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"Olympics" give residents a say for pay in Massachusetts redistricting process

By Patrick Donges


Pittsfield, MA – The Massachusetts chapter of Common Cause, a non-partisan good government group with chapters across the country including in New York, Connecticut, and Vermont, is facilitating the first Massachusetts "Redistricting Olympics."

Massachusetts is slated to lose one representative in Congress this year as state legislators re-form district lines for both state seats and congressional districts based on 2010 U.S. Census figures.

The Common Cause contest challenges residents to formulate their own district maps using free software available on the group's website. Patrick Frank is Massachusetts field director for Common Cause.

"One of the inspirations that we had for it was a contest that they did earlier in the year in Virginia; it seemed to really stimulate a public conversation about sort of the intricacy and the difficulty of putting together these maps as well as some of the competing interests."

"It's sort of unprecedented to this cycle, and I think that that's because of the wealth of new technology available. The software we use, which is Dave Bradlee's redistricting software, is available for free on the web and is actually a very effective tool for building redistricting maps. These sort of things weren't around ten years ago."

"We know that people have a lot of opinions around redistricting and it's generally a very closed door sort of process."

Along with the Virginia contest, done with teams from the state's public higher education system and wrapped up in March, a similar contest also began this week in Ohio through a coalition of which Common Cause's Midwest chapters are members.

In Massachusetts, residents will get a chance to create maps in three categories; Massachusetts House of Representatives, Massachusetts Senate, and U.S. Congress.
The winners in each category will have their maps submitted to the state's Special Joint Committee on Redistricting, who are charged with producing a map to be submitted for approval by the full House and Senate.

The top three winners in each category will also receive money for their maps, with the top prize set at $750 for the state House district winner. The top prizes for state Senate and Congressional lines are both $500; Frank said that while the prizes will likely be viewed as an added perk for those already invested in the redistricting process, they may spur interest from residents who haven't given thought to the process before now.

"The software itself is fairly easy to use, so it's definitely something that a casual user can do, but it's also something that somebody with a little bit more knowledge around local politics and a very detailed interest say in the State House could do."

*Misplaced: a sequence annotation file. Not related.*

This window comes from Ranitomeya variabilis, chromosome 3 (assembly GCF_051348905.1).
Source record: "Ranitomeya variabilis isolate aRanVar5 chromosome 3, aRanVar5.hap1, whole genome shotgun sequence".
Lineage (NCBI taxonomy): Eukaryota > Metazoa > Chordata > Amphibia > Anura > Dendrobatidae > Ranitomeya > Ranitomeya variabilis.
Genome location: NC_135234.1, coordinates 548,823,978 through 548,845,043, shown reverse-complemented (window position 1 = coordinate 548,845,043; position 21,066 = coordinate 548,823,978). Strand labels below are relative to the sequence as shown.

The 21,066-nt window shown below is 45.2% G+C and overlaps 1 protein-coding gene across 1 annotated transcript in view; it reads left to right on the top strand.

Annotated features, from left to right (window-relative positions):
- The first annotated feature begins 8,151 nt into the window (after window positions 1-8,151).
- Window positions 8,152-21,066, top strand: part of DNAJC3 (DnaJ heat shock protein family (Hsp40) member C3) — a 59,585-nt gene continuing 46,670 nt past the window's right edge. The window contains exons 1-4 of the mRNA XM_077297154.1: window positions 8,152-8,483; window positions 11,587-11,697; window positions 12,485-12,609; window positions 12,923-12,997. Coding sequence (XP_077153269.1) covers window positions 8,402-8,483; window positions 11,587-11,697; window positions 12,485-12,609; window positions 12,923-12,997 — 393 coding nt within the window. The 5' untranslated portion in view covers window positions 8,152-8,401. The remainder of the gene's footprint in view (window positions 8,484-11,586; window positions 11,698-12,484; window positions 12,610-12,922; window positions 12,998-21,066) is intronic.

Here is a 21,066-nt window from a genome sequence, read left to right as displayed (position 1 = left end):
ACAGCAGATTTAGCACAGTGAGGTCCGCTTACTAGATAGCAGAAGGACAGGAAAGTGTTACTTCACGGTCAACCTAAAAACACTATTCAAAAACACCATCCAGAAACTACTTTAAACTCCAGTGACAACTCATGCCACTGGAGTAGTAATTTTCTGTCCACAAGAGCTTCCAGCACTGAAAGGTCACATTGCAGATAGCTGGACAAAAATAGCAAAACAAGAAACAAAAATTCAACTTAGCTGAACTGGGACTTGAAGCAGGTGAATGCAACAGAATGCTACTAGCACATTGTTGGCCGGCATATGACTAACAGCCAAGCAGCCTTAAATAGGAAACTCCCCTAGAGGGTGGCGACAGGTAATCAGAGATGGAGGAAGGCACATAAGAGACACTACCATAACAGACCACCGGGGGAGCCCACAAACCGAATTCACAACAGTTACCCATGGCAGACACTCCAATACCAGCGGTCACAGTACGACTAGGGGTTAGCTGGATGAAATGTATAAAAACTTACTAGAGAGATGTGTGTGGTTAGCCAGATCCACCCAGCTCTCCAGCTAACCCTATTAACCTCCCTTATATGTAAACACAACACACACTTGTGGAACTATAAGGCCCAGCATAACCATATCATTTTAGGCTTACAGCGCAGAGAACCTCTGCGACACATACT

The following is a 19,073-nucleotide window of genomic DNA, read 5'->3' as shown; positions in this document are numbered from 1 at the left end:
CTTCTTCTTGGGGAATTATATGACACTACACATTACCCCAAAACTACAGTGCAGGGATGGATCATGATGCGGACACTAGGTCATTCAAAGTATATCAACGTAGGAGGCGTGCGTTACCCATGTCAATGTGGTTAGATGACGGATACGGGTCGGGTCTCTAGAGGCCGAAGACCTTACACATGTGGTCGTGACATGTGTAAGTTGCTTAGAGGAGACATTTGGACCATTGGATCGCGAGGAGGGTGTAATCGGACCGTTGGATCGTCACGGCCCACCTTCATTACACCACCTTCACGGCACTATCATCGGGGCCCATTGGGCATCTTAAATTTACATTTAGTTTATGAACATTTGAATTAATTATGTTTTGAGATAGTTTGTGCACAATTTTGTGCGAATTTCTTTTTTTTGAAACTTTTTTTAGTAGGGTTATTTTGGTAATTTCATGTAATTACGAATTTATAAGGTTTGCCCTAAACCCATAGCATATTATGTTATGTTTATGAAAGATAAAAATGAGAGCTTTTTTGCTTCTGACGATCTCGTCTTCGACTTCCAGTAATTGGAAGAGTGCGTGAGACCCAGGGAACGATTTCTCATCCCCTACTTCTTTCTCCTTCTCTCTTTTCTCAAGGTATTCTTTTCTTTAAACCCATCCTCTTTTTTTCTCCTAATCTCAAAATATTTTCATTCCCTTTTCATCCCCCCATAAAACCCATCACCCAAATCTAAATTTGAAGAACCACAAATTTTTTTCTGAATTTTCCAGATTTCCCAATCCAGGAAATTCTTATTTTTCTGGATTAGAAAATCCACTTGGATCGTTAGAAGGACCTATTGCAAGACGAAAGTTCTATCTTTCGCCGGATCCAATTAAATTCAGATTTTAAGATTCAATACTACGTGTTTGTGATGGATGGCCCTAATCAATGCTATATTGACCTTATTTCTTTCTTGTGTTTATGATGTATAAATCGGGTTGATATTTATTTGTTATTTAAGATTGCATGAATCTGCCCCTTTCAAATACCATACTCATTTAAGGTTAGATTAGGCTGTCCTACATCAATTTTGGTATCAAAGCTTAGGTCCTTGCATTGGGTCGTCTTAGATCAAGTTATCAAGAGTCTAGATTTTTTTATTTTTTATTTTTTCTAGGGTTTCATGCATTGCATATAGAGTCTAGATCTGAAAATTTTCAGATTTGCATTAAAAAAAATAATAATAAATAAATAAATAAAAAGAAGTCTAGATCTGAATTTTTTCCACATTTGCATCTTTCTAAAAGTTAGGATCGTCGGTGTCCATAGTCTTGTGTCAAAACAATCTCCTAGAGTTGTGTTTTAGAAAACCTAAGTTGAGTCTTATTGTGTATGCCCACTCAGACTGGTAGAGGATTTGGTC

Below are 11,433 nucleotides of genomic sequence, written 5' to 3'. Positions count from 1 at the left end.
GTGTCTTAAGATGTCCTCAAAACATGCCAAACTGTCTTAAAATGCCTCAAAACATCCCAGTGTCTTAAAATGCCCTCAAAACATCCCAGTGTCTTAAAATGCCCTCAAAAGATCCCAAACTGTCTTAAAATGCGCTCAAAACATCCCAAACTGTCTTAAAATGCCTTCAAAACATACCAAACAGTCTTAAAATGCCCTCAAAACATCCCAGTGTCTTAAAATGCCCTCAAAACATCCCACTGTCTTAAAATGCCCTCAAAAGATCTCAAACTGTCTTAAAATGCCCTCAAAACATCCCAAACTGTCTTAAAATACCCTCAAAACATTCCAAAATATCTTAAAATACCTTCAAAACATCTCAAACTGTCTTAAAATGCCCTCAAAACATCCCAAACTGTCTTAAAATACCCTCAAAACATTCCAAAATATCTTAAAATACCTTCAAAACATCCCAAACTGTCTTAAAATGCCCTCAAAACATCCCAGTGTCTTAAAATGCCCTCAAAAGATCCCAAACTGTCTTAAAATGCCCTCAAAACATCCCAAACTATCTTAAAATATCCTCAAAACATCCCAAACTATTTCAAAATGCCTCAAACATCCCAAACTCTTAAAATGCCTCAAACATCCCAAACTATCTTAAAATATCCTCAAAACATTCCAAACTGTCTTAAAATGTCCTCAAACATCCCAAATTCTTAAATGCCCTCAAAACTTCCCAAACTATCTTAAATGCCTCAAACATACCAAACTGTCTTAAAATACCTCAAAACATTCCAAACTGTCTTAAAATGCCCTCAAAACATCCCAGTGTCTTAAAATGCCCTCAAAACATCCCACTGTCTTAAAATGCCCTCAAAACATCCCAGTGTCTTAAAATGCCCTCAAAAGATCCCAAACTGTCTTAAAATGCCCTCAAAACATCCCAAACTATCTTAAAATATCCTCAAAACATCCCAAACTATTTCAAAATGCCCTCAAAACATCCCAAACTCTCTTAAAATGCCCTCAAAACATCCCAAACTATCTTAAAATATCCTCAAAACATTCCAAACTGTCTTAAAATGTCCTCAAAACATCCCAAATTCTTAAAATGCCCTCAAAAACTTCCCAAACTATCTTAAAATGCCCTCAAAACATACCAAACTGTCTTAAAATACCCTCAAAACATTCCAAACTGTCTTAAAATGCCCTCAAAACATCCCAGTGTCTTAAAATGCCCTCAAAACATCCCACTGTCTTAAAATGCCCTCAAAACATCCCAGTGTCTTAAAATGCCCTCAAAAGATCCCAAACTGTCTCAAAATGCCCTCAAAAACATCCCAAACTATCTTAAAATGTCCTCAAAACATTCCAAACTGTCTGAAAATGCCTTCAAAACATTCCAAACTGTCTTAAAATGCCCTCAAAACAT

"It's actually not as difficult as you would think to actually build the maps; now the issues around it can get quite complex."

Those issues are perhaps no more complex than in the Western half of the state, which has been cited as prime location for consolidation of Congressional districts, potentially pitting long-time incumbent first and second district representatives John Olver and Richard Neal against each other in a Democratic primary.

Here Olver speaks to the redistricting committee at a June 11 hearing in Pittsfield on the prospect of dividing the Berkshires, which has also been cited as a possibility.

"I urge you to reject any plan that might come before you, that would split Berkshire County in any way whatsoever."

One group, FairDistrictsMass.org, already has created two maps that would consolidate the two districts, a move the group's CEO has said is "unavoidable" given the number of residents who left the region according to census data.

Frank said the response to the contest has been "incredible" thus far, with several maps having already been submitted, but that the issue of keeping one or two Congressional seats in the west is still a hot topic.

"There doesn't seem to be any consistency, especially on that point. And what I think is happing, based on the maps we've seen, is that people are realizing that it's not easy anyway you try and put it together."

"We have heard from people in the western part of the state that really want to keep two, and we have gotten some maps from people from the eastern part of the state that try and turn it into one. We at Common Cause aren't really taking an opinion on that, we just want to make sure that everybody's voice is heard."

State Senator Sonia Chang-Diaz, senate co-chair of the redistricting committee, said she was "thrilled" to learn about the contest, adding "the more maps, the better."

"Throughout the course of the 13 public hearings that the committee has held it has been our constant refrain; please submit maps, please submit maps. Give us specific suggestions.'"

"It's really wonderful to see Common Cause put out a tool like this that both makes it technologically available to people but also provides the encouragement and incentive of a contest. It's just totally fantastic.

Like those in the contest, Chang-Diaz said the committee has yet to come to a consensus on the western Congressional districts, saying it is still early in the process.